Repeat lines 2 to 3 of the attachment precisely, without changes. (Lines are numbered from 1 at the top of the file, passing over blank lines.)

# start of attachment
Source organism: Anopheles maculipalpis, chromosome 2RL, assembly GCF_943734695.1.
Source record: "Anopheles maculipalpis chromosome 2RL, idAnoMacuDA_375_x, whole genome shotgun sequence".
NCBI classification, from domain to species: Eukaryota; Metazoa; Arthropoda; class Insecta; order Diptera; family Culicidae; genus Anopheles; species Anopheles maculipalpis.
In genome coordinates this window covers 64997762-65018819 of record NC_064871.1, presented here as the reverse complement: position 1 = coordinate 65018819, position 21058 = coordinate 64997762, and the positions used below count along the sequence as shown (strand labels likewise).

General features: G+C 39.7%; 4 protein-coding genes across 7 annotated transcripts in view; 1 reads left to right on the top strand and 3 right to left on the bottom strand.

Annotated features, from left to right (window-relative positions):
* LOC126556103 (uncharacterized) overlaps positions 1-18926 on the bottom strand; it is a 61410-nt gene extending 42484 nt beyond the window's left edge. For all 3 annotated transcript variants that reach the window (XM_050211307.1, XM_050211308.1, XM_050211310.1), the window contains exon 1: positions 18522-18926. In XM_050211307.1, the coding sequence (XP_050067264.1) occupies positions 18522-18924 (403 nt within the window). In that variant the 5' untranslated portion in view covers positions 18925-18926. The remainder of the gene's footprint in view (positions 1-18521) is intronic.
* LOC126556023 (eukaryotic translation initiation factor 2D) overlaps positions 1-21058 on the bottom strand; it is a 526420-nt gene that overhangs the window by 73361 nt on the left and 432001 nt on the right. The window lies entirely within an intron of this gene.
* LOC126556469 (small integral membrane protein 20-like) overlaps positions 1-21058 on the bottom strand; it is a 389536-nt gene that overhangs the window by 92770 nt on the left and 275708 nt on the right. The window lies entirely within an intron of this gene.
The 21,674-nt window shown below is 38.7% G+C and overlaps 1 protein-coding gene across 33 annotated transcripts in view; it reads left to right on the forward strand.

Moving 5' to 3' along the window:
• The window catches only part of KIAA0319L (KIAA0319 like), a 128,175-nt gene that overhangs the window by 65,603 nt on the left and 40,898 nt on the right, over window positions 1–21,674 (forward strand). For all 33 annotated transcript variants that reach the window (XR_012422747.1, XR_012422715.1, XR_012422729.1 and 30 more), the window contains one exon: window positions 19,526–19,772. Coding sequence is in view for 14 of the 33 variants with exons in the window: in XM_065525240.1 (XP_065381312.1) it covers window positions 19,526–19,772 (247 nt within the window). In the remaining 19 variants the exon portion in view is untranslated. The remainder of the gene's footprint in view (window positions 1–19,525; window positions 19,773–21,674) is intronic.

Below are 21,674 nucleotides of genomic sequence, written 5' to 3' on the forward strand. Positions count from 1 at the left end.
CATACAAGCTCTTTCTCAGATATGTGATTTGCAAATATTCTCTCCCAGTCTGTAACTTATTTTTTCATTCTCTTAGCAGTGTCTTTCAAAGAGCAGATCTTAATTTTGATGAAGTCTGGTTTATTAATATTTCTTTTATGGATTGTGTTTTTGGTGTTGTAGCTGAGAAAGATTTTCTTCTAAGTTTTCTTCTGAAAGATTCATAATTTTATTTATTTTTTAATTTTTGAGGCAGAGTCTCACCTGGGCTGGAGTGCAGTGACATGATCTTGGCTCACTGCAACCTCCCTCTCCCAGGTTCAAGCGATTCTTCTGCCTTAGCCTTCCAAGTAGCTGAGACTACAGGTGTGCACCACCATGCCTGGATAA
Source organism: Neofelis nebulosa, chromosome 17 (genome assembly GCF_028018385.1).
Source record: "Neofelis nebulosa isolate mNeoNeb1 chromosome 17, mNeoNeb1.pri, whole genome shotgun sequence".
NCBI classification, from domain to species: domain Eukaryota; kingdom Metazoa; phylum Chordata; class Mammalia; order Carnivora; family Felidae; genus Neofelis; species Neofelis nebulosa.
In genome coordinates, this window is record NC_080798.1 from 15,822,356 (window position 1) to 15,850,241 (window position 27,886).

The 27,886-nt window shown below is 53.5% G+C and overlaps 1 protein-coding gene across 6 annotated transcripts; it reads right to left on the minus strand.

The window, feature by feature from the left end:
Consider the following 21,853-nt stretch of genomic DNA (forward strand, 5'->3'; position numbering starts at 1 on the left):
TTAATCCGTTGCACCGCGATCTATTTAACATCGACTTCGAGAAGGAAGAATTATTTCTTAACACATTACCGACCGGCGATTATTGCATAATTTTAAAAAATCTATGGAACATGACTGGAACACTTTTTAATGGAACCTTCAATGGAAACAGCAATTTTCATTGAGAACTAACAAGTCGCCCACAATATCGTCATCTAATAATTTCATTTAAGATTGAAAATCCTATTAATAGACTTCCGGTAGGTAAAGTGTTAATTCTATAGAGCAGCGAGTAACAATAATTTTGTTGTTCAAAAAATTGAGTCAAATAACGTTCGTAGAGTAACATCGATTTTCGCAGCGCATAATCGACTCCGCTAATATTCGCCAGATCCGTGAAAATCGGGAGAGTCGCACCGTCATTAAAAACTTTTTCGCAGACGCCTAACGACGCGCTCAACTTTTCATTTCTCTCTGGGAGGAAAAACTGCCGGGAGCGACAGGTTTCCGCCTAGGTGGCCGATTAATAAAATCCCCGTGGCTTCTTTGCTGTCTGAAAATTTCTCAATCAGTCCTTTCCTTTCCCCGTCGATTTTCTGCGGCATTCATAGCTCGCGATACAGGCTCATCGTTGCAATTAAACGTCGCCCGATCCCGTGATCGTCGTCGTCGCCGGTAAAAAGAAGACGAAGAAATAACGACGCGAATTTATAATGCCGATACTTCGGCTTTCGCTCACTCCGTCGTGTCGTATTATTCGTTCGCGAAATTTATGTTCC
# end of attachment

Source record: "Anopheles maculipalpis chromosome 2RL, idAnoMacuDA_375_x, whole genome shotgun sequence".
NCBI classification, from domain to species: Eukaryota; Metazoa; Arthropoda; class Insecta; order Diptera; family Culicidae; genus Anopheles; species Anopheles maculipalpis.